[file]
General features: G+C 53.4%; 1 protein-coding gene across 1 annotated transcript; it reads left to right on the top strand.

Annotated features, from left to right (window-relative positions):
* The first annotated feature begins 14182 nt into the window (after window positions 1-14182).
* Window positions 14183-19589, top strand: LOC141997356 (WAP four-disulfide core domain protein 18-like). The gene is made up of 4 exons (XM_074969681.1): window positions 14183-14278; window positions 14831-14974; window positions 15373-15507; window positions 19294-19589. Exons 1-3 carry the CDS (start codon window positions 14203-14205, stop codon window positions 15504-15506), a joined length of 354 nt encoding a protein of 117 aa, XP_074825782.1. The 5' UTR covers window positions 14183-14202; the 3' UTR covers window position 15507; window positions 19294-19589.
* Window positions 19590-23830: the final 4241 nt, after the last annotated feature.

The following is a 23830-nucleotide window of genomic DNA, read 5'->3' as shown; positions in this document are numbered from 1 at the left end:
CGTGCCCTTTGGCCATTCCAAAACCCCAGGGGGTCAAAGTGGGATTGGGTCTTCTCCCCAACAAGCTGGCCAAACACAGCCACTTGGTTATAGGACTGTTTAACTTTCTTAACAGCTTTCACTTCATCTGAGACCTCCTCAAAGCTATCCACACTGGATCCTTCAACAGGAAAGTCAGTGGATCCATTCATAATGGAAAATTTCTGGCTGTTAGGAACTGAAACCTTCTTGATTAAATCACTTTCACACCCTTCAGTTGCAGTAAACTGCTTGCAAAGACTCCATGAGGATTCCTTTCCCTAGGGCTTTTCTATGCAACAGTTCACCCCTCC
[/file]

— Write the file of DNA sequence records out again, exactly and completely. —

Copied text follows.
General features: G+C 53.4%; 1 protein-coding gene across 1 annotated transcript; it reads left to right on the top strand.

Annotated features, from left to right (window-relative positions):
* The first annotated feature begins 14182 nt into the window (after window positions 1-14182).
* Window positions 14183-19589, top strand: LOC141997356 (WAP four-disulfide core domain protein 18-like). The gene is made up of 4 exons (XM_074969681.1): window positions 14183-14278; window positions 14831-14974; window positions 15373-15507; window positions 19294-19589. Exons 1-3 carry the CDS (start codon window positions 14203-14205, stop codon window positions 15504-15506), a joined length of 354 nt encoding a protein of 117 aa, XP_074825782.1. The 5' UTR covers window positions 14183-14202; the 3' UTR covers window position 15507; window positions 19294-19589.
* Window positions 19590-23830: the final 4241 nt, after the last annotated feature.

The following is a 23830-nucleotide window of genomic DNA, read 5'->3' as shown; positions in this document are numbered from 1 at the left end:
CGTGCCCTTTGGCCATTCCAAAACCCCAGGGGGTCAAAGTGGGATTGGGTCTTCTCCCCAACAAGCTGGCCAAACACAGCCACTTGGTTATAGGACTGTTTAACTTTCTTAACAGCTTTCACTTCATCTGAGACCTCCTCAAAGCTATCCACACTGGATCCTTCAACAGGAAAGTCAGTGGATCCATTCATAATGGAAAATTTCTGGCTGTTAGGAACTGAAACCTTCTTGATTAAATCACTTTCACACCCTTCAGTTGCAGTAAACTGCTTGCAAAGACTCCATGAGGATTCCTTTCCCTAGGGCTTTTCTATGCAACAGTTCACCCCTCC